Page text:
1st Edition

The Need For Health Care

By W.R. Sheaff Copyright 1996
    240 Pages
    by Routledge

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    The rhetoric of 'needs' has been used to legitimate all major turns in UK health policy since 1936. This study identifies the ethical, policy and technical issues arising from the concept of needs. In the first part a theory of needs is developed, which takes into account both the philosophical traditions and the practical problems arising in daily health care. In a second part, health systems throughout the world are described and compared, addressing ethical as well as economical questions.
    Its interdisciplinary approach will make The Need for Healthcare important reading not only for those interested in or employed in the health care sector but also for students of philosophy.

    1 WHY A THEORY OF NEEDS? 1 Needs and health policy 2 The language and logic of ‘needs’ 2 WHAT KIND OF THEORY OF NEEDS? 1 Needs in ethical theory 2 Needs and naturalism 3 Needs and drives 4 Newton and the neuron 3 NEEDS, NATURE AND SOCIETY 1 Drives and their structure 2 Drives, actions and capacities 3 Drives, reason and needs 4 Needs and relativism 4 HEALTH NEEDS 1 Needs and health 2 Personal and population health needs 3 Needs for healthcare 4 Needless healthcare? 5 DOES DOCTOR KNOW BEST? 1 Doctors and patients 2 Patients’ needs 3 Clinical autonomy 6 NEEDS AND NORMALITY 1 Medical models of minds 2 Disorders and disorder 3 Involuntary healthcare 7 DILEMMAS FOR HEALTH WORKERS 1 Needs and ‘business ethics’ in healthcare 2 Scarcity 8 WHAT KIND OF HEALTH SYSTEM? 1 Comparing health systems 2 Health needs and markets 3 Health system design: social engineering 9 NEEDS, HEALTH AND MORALITY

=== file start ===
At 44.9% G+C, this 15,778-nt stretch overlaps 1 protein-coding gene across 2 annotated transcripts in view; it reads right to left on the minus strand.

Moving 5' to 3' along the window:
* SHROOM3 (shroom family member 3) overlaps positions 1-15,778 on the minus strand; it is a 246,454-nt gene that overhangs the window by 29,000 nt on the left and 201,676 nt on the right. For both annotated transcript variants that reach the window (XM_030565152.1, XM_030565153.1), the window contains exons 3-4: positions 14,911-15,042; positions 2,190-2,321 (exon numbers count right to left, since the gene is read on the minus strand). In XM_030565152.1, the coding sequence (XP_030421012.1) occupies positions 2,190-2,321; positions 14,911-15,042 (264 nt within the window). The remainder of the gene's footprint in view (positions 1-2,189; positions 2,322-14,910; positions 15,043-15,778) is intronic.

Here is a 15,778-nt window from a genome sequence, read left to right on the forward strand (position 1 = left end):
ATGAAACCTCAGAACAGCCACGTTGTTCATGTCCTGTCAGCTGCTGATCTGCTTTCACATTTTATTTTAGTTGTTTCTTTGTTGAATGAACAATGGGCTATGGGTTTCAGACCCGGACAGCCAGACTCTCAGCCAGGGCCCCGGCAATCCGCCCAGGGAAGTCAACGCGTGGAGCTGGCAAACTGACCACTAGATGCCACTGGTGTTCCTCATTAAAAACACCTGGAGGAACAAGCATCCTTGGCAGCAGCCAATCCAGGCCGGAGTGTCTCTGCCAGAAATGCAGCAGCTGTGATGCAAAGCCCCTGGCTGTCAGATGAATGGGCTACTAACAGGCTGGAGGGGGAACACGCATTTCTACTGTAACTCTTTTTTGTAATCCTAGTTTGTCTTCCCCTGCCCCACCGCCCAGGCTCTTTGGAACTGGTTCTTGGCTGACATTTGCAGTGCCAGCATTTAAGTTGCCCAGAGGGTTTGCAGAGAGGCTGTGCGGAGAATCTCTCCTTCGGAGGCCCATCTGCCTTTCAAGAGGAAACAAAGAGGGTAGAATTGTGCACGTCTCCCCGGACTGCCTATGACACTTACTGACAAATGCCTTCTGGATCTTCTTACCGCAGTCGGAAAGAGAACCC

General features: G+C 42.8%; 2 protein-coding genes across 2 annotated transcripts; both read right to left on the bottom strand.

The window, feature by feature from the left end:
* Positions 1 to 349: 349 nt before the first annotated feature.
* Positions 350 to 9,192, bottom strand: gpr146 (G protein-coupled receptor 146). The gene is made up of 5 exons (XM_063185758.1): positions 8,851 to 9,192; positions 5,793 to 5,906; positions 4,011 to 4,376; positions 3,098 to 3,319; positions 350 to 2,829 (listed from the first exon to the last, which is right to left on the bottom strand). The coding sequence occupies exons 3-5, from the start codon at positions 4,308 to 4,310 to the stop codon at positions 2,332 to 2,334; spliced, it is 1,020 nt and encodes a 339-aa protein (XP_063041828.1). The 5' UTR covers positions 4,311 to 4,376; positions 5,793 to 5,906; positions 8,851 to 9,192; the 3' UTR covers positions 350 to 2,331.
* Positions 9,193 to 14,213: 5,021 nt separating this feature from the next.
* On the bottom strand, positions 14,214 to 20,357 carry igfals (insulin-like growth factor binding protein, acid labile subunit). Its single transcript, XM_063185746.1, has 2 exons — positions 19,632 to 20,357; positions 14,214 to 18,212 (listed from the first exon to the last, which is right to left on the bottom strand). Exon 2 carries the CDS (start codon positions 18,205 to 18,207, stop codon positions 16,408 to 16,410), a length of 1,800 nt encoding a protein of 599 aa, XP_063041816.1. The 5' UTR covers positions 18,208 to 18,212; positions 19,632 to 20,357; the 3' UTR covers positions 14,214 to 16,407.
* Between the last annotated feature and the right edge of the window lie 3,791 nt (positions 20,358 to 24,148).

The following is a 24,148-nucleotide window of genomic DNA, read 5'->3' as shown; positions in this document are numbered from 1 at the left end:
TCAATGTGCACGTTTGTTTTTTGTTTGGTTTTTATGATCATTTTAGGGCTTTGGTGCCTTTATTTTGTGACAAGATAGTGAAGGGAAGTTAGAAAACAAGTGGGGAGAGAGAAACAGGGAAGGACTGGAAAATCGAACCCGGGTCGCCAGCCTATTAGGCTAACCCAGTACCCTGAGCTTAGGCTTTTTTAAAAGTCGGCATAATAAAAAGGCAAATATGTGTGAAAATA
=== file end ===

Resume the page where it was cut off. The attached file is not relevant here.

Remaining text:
Biography

    Rod Sheaff is a Fellow at the Health Services Management Unit, Manchester University. He has had working, research and consultancy experience both in the British NHS and many overseas health systems. He is the author of Marketing for Health Services (1991).

    'This book will challenge those involved in health policy to look critically at designing a system that meets health needs. It is also a useful contribution to healthcare ethics in the undeveloped area of theories of need.' - Contact